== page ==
Earth's 10 Most Mysterious Lost Worlds
Earth’s 10 Most Mysterious Lost Worlds
1. Mount Roraima, Venezuela, Brazil, Guyana
2.2 million years ago this massive mountain formed on the border of Guyana, Brazil and Venezuela. The most intriguing part of the mountain is the large plateau at the very tip top, 9,000 feet up in the clouds where it rains nearly everyday. The sheer height of the plateau has inspired writers, explorers and many others throughout history. A wide variety of unique wildlife thrives here, although few will ever have a chance to see.
2. Lake Vostok, Antartica
Lake Vostok is huge; in fact it’s one of the largest lakes in the world. Lake Ontario is close in size, but Lake Vostok is double its depth. The deepest portions of Lake Vostok, from 2.5 miles down, have been sealed off by ice for the last 15 million years. Samples taken from deep within the lake contained the DNA of unrecognized species, meaning science has much to discover isolated beneath this ice.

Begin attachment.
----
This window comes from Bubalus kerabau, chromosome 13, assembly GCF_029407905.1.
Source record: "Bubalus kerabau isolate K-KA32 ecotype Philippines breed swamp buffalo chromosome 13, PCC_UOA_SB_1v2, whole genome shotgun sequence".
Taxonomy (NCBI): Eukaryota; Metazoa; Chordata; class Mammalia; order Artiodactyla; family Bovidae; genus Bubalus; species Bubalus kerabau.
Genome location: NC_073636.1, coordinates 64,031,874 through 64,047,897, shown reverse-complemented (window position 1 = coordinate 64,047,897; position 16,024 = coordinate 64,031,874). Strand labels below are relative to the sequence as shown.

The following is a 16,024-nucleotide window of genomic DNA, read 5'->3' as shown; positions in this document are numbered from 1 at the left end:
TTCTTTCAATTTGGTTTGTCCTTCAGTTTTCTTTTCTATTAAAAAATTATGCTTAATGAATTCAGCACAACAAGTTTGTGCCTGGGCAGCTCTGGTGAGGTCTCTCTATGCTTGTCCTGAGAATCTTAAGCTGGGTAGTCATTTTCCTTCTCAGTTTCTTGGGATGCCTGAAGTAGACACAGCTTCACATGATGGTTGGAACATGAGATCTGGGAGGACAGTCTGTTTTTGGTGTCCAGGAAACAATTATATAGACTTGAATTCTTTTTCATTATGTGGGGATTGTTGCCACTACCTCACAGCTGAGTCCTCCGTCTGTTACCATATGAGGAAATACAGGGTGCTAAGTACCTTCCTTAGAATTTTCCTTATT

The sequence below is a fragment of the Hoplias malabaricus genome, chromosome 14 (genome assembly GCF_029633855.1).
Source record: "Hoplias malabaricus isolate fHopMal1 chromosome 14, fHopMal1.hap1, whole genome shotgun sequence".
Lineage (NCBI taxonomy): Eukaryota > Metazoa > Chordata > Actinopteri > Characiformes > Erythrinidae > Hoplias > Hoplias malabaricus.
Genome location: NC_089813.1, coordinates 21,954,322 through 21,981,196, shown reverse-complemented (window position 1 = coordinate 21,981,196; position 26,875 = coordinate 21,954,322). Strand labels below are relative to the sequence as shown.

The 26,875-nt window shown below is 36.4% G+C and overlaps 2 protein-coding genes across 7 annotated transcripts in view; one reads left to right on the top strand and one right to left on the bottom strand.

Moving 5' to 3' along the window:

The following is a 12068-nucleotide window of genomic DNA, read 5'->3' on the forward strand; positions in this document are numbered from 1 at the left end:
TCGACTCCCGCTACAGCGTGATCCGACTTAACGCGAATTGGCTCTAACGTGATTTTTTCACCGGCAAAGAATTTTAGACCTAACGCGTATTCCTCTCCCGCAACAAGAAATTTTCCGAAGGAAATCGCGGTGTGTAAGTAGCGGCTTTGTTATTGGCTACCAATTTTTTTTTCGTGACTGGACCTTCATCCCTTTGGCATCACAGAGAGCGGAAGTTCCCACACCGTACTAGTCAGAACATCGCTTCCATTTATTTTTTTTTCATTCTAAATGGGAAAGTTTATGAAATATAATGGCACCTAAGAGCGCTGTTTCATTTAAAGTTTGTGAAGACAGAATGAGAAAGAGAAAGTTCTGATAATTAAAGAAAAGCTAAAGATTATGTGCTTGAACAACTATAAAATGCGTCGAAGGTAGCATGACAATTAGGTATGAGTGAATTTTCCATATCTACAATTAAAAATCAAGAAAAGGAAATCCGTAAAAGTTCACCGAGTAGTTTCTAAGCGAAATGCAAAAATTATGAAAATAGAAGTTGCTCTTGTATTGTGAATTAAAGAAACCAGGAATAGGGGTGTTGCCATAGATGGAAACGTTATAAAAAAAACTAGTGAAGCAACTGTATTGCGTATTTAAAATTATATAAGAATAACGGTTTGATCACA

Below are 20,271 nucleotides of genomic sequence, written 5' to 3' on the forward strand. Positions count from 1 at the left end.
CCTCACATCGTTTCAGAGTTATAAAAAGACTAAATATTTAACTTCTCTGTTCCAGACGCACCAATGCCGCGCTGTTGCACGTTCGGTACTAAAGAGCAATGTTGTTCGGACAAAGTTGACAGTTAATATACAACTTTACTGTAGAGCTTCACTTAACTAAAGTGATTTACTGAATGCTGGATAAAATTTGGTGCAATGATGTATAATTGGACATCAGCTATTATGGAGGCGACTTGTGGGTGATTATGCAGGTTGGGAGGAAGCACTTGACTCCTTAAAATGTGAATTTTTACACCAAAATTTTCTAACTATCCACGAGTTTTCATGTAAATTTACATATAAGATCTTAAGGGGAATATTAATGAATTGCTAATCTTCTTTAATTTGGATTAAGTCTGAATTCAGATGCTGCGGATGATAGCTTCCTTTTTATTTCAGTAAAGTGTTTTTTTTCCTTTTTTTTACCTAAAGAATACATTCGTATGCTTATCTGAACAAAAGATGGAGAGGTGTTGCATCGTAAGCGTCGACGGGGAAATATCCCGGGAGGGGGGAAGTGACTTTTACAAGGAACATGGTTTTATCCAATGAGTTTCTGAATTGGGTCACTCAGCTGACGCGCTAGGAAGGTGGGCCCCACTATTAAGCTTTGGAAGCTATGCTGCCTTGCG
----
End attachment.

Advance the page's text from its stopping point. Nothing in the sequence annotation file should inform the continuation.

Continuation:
3. Sin Doong Cave, Vietname
This expansive cave remains largely undiscovered. Locals knew about the Son Doon Cave for a long time, but stayed far away in fear of the loud sounds and roars that echoed from it. In 2009, the cave was partially explored for the first time. Turns out, it’s the biggest cave ever discovered with ceilings that reach 500 feet tall and walkways that span 650 feet wide. The cave is so big it has its own inner forest, expensive rivers, and its own weather system.
4. Challenger Deep, Mariana Trench, Western Pacific
The Mariana Trench is one of the deepest locations on Earth, and has only been visited on 4 occasions. The Trench is 1,580 miles long and 43 miles deep, and contains a host of strange organisms we know very little about.
5. East Scotia Ridge, Southern Ocean
This unique aquatic biotype was discovered in 2012, 8,200 feet beneath the ocean surface. Heated by hydrothermal vents, it can reach as hot as 719 degrees Fahrenheit.
6. Sima Humboldt & Sima Martel, Venezuela
Sima Humboldt and Sima Martel are two giant sinkholes located at the top of a 11,500 foot mountain in Venezuela. Originally discovered in 1961, much remains unknown about the deep dark depths of the sinkhole, which is so massive it has its own ecosystem at the bottom. According to local legend, the sinkhole is a mysterious and evil place.
7. Melville Range, Australia
In 2013, scientists discovered this remote rainforest in Australia. It is located on a giant boulder plateau on Cape York Peninsula, and is only accessible by helicopter.
Epic journey to the most inaccessible places on Earth.